It’s one of the most discussed street styles of the spring: tactical body armor, customized assault rifles, maybe a sidearm and helmet, paired with the languid floral patterns of a Hawaiian shirt.
While it’s not uncommon to see heavily armed white men toting military-grade gear on American streets, the addition of the Hawaiian shirt is a new twist. It turned up in February at gun rights rallies in Virginia and Kentucky, then in late April at coronavirus lockdown protests in Michigan and Texas.
Think of the shirts as a campy kind of uniform, but for members of extremist groups who adhere to the idea of the “boogaloo” — or, a second civil war in the United States. If that sounds silly to you, consider that these groups settled on the Hawaiian shirt thanks to a string of message board in-jokes.
The joke, for the uninitiated, involves a farrago of convoluted references to the 1984 film “Breakin’ 2: Electric Boogaloo” and sound-alike terms like “big igloo” and “big luau.” Each is a reference to the movement’s insurrectionary appetites, which range from civil libertarian rebellion against the American government to full-fledged race war instigated by white nationalists, as reported by investigative journalism site Bellingcat. The boogaloo has taken to announcing itself with images of igloos and floral prints in memes, battle patches and flags — and by wearing old Hawaiian shirts.
Awareness of the boogaloo movement has grown in recent weeks because of the surreal appearance of its members and its quizzical moniker, coupled with the movement’s professed desire to incite high-impact violence on American soil. From a distance, it’s a potentially disarming mixture of symbolism. Up close, it looks more like far-right extremism.
On June 16 a man who claimed allegiance to the movement was arrested and charged with the murder of a federal security officer in a coordinated attack outside of a courthouse in Oakland, Calif., after a shootout with police. (The shooter wore an American flag patch decorated with a floral pattern and an igloo.)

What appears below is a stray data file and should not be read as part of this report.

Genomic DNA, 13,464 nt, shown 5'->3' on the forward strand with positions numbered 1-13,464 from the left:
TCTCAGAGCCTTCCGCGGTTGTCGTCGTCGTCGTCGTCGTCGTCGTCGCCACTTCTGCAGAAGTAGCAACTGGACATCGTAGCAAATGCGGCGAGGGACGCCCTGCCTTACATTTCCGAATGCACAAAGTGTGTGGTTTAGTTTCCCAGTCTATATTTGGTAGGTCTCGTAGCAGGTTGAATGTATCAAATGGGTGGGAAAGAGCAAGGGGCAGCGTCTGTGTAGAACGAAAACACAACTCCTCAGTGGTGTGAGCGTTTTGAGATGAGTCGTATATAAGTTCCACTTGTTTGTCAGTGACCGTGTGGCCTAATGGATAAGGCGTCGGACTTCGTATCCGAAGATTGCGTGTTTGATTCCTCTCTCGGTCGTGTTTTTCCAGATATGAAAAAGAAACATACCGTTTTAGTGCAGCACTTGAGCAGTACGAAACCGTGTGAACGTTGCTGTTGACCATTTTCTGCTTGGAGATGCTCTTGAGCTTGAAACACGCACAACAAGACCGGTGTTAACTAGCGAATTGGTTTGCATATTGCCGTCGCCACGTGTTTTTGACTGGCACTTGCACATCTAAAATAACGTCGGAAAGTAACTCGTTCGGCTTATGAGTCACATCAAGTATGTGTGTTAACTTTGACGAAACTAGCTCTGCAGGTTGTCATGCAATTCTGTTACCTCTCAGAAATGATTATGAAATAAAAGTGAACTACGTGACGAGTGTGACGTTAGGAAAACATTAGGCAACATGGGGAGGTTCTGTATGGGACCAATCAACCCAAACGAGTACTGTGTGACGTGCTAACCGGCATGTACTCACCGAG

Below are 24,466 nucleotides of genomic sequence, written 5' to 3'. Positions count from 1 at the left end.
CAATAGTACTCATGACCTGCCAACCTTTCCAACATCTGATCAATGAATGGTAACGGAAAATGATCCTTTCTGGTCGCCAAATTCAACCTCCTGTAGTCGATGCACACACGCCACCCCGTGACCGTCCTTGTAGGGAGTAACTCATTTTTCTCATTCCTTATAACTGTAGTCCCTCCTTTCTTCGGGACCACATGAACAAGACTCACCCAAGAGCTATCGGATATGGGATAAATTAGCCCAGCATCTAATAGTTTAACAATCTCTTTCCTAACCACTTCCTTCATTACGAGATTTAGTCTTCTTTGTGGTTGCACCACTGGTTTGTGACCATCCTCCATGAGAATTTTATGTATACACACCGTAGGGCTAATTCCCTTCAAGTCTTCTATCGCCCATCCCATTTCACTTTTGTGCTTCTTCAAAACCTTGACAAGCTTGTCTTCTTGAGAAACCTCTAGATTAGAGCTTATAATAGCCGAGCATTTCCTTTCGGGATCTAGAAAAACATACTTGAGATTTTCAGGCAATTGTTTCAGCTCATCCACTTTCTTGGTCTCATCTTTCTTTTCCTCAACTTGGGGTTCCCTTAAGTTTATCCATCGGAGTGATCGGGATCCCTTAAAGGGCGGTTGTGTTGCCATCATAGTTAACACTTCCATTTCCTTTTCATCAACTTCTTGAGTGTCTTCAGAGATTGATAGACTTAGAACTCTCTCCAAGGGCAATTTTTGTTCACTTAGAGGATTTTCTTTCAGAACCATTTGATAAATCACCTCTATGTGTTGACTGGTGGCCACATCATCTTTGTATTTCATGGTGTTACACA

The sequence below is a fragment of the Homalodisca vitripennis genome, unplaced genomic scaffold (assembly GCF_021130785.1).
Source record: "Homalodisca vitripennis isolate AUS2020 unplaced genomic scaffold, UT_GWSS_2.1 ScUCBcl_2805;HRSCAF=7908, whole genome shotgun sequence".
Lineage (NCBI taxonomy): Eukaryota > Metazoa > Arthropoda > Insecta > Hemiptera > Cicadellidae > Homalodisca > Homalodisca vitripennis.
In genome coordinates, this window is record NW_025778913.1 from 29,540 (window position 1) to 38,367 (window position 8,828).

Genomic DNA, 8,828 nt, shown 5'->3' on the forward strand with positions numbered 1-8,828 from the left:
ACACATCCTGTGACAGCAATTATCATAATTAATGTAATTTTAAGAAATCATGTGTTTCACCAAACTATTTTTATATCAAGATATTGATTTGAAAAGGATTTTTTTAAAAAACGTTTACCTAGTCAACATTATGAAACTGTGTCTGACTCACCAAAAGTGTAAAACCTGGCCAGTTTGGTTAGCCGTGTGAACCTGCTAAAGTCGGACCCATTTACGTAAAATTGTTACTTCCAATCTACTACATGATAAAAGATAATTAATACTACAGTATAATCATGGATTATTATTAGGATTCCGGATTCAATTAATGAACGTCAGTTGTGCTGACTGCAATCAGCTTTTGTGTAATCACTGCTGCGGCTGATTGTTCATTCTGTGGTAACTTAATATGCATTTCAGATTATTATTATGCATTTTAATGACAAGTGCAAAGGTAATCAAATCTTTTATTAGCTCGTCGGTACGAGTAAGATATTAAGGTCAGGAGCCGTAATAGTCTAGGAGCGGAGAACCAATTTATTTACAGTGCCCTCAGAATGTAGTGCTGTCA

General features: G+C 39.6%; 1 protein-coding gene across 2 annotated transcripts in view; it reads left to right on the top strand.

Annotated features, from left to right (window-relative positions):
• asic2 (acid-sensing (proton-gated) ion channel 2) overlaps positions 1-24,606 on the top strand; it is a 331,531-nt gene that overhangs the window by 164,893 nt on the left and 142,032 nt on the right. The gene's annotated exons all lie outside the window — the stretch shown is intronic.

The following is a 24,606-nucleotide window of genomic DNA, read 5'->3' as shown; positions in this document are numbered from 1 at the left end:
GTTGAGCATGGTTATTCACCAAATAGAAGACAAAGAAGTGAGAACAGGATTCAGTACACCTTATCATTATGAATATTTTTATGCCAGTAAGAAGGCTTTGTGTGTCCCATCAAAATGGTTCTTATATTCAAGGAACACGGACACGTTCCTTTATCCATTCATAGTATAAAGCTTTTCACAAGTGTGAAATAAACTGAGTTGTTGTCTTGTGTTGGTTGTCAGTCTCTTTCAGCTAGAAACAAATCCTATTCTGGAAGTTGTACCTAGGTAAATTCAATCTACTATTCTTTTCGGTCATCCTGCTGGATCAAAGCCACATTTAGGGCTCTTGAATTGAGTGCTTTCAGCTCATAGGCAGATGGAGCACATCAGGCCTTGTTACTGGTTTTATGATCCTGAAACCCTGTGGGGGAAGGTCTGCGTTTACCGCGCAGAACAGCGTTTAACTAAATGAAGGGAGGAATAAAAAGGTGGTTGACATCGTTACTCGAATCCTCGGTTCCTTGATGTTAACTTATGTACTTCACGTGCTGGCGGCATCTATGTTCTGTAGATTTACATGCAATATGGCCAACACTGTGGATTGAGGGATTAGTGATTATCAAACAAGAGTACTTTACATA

Just a week earlier, three men associated with the boogaloo movement were arrested in Las Vegas with assault rifles and explosive materials en route to a march protesting the killing of George Floyd.
SO, IT’S A STRANGE MOMENT for the Hawaiian shirt. Despite the occasional intervention by luxury designers at Prada or Louis Vuitton, the shirt is more commonly associated with midlife crises (and sometimes manic hipster energy) and, in some interpretations, American colonialism in Hawaii. An article in The New York Times once described the Hawaiian shirt as a “signifier of the style-challenged tourist.” In his book “The Aloha Shirt: Spirit of the Islands,” Dale Hope, an authority on the subject, wrote about its “humorous, garish or tacky” associations.
Which makes the current co-opting of the shirt seem a bit like an innocent bystander being dragged into the front lines of a high-stakes battle. And while a number of empty symbols have been appropriated by groups defined by white nationalist and antigovernment ideologies — Pepe the Frog, the “OK” hand sign, a purple pigeon emoji — this moment is the first time extremists have laid claim to a piece of clothing with largely benign associations.